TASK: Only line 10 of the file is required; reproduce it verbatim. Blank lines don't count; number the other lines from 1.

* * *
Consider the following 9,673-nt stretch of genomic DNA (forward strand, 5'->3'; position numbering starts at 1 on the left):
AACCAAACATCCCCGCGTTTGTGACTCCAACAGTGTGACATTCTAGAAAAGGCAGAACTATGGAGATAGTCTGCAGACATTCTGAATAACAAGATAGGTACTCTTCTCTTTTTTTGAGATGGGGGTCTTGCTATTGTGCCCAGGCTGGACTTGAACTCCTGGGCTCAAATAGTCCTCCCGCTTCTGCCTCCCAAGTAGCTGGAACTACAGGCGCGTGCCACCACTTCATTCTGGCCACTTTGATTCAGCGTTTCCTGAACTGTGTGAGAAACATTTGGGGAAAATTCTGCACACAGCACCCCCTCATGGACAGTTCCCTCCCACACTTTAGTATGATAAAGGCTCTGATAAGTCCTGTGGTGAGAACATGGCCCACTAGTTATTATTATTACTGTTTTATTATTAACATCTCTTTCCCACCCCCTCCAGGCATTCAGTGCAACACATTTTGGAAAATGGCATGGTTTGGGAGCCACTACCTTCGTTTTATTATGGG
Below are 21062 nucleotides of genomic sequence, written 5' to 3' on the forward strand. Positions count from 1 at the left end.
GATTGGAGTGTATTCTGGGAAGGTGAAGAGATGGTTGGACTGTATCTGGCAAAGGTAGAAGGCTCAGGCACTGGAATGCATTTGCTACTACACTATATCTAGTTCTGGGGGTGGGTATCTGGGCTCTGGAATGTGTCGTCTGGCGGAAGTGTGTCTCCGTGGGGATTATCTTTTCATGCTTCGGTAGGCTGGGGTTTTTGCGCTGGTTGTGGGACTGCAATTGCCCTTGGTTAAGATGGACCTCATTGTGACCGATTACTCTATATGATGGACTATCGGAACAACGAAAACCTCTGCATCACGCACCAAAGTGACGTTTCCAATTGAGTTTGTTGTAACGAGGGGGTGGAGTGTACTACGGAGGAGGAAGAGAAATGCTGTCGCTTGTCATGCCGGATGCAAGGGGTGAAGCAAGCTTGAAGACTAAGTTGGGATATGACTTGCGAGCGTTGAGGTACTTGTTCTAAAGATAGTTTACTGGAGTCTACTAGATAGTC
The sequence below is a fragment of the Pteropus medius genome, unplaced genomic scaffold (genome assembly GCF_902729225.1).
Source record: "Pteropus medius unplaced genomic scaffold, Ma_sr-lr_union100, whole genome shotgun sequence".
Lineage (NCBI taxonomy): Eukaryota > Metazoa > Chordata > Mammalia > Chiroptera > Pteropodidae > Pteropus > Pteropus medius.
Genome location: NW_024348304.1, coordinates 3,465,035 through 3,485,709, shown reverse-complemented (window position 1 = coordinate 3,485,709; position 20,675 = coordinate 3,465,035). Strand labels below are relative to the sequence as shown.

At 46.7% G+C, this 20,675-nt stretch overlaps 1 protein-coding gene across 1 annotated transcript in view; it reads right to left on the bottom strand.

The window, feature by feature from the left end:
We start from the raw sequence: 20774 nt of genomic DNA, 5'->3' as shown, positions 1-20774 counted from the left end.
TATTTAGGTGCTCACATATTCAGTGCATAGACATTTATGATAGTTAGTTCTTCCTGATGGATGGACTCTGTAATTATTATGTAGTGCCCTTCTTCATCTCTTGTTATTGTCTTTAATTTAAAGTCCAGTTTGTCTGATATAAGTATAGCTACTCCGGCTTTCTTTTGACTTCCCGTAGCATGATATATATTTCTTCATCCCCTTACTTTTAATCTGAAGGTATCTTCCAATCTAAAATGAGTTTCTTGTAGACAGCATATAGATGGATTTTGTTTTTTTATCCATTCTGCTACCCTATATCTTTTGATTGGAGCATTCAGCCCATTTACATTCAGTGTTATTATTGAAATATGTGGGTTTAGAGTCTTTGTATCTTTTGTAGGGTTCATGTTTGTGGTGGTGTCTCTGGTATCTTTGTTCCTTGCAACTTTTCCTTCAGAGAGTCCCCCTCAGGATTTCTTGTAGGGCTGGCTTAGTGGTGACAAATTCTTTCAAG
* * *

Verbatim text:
The window, feature by feature from the left end: